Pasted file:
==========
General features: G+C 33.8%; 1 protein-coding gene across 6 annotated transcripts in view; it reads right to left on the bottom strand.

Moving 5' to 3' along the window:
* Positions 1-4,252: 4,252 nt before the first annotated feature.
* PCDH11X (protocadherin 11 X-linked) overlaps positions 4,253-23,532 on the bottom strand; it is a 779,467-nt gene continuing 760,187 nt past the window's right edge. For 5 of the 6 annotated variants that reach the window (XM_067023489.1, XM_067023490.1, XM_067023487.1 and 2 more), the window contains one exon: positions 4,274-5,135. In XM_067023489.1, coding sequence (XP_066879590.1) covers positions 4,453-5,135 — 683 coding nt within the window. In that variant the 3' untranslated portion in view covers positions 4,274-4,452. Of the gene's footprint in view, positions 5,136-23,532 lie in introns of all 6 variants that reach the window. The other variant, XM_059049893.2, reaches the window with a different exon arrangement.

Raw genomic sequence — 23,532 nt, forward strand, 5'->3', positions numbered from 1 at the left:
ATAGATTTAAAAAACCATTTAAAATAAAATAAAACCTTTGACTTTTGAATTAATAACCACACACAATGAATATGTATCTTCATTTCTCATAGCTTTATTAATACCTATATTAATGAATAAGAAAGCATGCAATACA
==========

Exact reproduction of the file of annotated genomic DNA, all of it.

General features: G+C 33.8%; 1 protein-coding gene across 6 annotated transcripts in view; it reads right to left on the bottom strand.

Moving 5' to 3' along the window:
* Positions 1-4,252: 4,252 nt before the first annotated feature.
* PCDH11X (protocadherin 11 X-linked) overlaps positions 4,253-23,532 on the bottom strand; it is a 779,467-nt gene continuing 760,187 nt past the window's right edge. For 5 of the 6 annotated variants that reach the window (XM_067023489.1, XM_067023490.1, XM_067023487.1 and 2 more), the window contains one exon: positions 4,274-5,135. In XM_067023489.1, coding sequence (XP_066879590.1) covers positions 4,453-5,135 — 683 coding nt within the window. In that variant the 3' untranslated portion in view covers positions 4,274-4,452. Of the gene's footprint in view, positions 5,136-23,532 lie in introns of all 6 variants that reach the window. The other variant, XM_059049893.2, reaches the window with a different exon arrangement.

Raw genomic sequence — 23,532 nt, forward strand, 5'->3', positions numbered from 1 at the left:
ATAGATTTAAAAAACCATTTAAAATAAAATAAAACCTTTGACTTTTGAATTAATAACCACACACAATGAATATGTATCTTCATTTCTCATAGCTTTATTAATACCTATATTAATGAATAAGAAAGCATGCAATACA